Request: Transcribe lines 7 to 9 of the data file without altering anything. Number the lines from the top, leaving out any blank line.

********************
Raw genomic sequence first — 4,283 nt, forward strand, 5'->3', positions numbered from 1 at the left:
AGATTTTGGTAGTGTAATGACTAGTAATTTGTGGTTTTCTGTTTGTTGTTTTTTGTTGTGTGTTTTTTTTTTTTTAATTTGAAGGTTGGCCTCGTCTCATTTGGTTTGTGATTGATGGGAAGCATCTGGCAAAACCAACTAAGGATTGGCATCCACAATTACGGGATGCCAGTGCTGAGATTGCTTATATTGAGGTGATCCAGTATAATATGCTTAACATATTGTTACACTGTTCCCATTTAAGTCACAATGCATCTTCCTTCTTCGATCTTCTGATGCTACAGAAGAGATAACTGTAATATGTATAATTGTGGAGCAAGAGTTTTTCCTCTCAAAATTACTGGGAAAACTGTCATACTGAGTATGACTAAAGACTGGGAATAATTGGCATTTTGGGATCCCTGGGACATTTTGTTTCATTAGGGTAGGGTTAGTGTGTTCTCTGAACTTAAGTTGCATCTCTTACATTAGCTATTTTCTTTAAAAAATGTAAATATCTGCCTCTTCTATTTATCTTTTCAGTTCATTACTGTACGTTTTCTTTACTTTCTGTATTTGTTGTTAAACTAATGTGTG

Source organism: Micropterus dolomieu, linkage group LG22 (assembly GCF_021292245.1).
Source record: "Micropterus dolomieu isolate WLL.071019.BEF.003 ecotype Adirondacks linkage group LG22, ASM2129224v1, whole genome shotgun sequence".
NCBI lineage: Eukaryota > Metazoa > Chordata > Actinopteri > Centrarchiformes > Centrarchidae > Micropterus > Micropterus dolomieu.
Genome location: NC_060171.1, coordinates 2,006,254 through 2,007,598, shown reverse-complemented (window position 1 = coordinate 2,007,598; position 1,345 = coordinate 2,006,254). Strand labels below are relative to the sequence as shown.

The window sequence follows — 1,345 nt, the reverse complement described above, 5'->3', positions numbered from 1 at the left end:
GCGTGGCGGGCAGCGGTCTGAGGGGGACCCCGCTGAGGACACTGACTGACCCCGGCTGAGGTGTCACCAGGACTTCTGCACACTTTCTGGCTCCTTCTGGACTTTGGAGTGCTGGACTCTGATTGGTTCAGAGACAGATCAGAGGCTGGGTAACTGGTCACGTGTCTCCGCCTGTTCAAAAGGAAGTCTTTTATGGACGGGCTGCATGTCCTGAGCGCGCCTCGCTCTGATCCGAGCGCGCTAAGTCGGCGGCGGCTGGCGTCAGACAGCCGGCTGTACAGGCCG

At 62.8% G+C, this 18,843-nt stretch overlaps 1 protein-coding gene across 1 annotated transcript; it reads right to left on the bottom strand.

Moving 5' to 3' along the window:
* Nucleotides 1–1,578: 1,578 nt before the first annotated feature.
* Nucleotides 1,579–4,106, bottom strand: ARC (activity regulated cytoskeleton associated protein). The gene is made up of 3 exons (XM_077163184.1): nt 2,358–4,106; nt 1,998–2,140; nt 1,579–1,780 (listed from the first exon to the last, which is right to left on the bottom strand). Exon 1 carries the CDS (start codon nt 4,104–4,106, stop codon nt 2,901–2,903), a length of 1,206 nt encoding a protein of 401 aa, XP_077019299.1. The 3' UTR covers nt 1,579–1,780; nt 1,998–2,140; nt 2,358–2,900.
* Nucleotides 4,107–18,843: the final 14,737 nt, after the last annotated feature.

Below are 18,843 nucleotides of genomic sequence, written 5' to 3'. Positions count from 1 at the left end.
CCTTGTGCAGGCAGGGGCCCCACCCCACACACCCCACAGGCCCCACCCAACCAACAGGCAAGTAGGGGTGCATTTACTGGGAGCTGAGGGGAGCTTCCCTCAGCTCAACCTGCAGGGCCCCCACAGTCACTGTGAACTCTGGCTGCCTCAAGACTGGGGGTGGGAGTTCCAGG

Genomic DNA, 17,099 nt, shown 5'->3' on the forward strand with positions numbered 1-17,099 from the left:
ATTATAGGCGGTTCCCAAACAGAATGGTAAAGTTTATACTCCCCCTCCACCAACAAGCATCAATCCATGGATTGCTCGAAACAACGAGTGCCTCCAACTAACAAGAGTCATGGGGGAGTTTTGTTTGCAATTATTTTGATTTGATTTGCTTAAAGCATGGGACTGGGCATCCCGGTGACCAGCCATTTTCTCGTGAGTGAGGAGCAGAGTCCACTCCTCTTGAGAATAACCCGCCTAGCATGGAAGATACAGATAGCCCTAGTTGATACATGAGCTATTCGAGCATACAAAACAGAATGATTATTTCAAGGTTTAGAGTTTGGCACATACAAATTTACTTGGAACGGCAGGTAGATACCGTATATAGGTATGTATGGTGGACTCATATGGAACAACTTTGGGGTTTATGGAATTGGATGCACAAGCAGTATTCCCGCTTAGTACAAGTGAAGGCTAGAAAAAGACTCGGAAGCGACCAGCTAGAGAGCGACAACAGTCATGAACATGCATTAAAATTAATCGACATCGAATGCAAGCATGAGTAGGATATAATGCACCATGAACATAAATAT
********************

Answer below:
The window sequence follows — 1,345 nt, the reverse complement described above, 5'->3', positions numbered from 1 at the left end:
GCGTGGCGGGCAGCGGTCTGAGGGGGACCCCGCTGAGGACACTGACTGACCCCGGCTGAGGTGTCACCAGGACTTCTGCACACTTTCTGGCTCCTTCTGGACTTTGGAGTGCTGGACTCTGATTGGTTCAGAGACAGATCAGAGGCTGGGTAACTGGTCACGTGTCTCCGCCTGTTCAAAAGGAAGTCTTTTATGGACGGGCTGCATGTCCTGAGCGCGCCTCGCTCTGATCCGAGCGCGCTAAGTCGGCGGCGGCTGGCGTCAGACAGCCGGCTGTACAGGCCG

At 62.8% G+C, this 18,843-nt stretch overlaps 1 protein-coding gene across 1 annotated transcript; it reads right to left on the bottom strand.